Her friend, Livvy, 22, added: "We saw the explosion happen. Bits of it hit me. My first thought was, 'that's a bomb'.

"It was just when we were leaving. We saw a flash of light and smoke.

"We're really shaken up. If we had been there moment earlier we would have been caught up in it rather than seeing it."

Oliver Jones, 17, was at the concert with his 19-year-old sister.

He said: "I was in the toilet and heard a loud bang just after the concert had finished and people had started to leave.

"The bang echoed around the foyer of the arena and people started to run.

"I seen people running and screaming towards one direction and then many were turning around to run back the other way.

"Security was running out as well as the fans and concert goers.

"Reports of blood and people injured."

He added: "In so much shock and panic. You see this on the news all the time and never expect it to happen to you. I just had to run and make sure me and my sister were safe."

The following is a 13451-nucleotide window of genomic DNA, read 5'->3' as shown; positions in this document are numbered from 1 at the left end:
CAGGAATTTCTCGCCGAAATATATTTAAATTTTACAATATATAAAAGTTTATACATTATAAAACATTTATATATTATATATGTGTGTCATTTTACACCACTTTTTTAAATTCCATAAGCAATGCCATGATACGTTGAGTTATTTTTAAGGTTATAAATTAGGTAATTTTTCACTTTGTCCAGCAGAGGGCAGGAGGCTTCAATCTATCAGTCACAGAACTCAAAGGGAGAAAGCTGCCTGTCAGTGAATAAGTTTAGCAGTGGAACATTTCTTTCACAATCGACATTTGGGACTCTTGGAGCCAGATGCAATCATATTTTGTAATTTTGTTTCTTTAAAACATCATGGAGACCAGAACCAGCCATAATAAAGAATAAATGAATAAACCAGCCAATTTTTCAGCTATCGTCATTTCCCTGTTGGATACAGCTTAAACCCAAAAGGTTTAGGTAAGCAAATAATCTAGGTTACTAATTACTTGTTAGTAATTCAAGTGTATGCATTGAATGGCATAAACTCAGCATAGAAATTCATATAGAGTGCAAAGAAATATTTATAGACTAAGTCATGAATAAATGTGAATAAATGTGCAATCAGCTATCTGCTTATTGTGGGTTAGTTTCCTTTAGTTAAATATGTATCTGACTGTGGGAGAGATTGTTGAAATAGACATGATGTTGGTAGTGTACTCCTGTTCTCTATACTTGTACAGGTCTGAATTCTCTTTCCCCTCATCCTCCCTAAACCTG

Suzy Mitchell, 26, whose flat is opposite the area, reported a huge bang rocking the neighbourhood.

She told the Press Association: "[I] just heard a huge bang from my bed, came out to the front of my apartments (we're on the top floor so have perfect view) and everyone was running away in big crowds.

"The bang was so big I heard it from my room, which is at the back of the apartment blocks.

"Lots of emergency services going to and from. But can't see anything substantial as of yet except fleeing people and lots of cars.

Karen Ford spoke to BBC about her experience hearing the explosions and fleeing Manchester Arena. Source: BBC

Former Manchester United footballer Rio Ferdinand said: "Just heard the news what's happening in Manchester. Hope everyone is safe and sound!"

- additional reporting: Daily Mail, AAP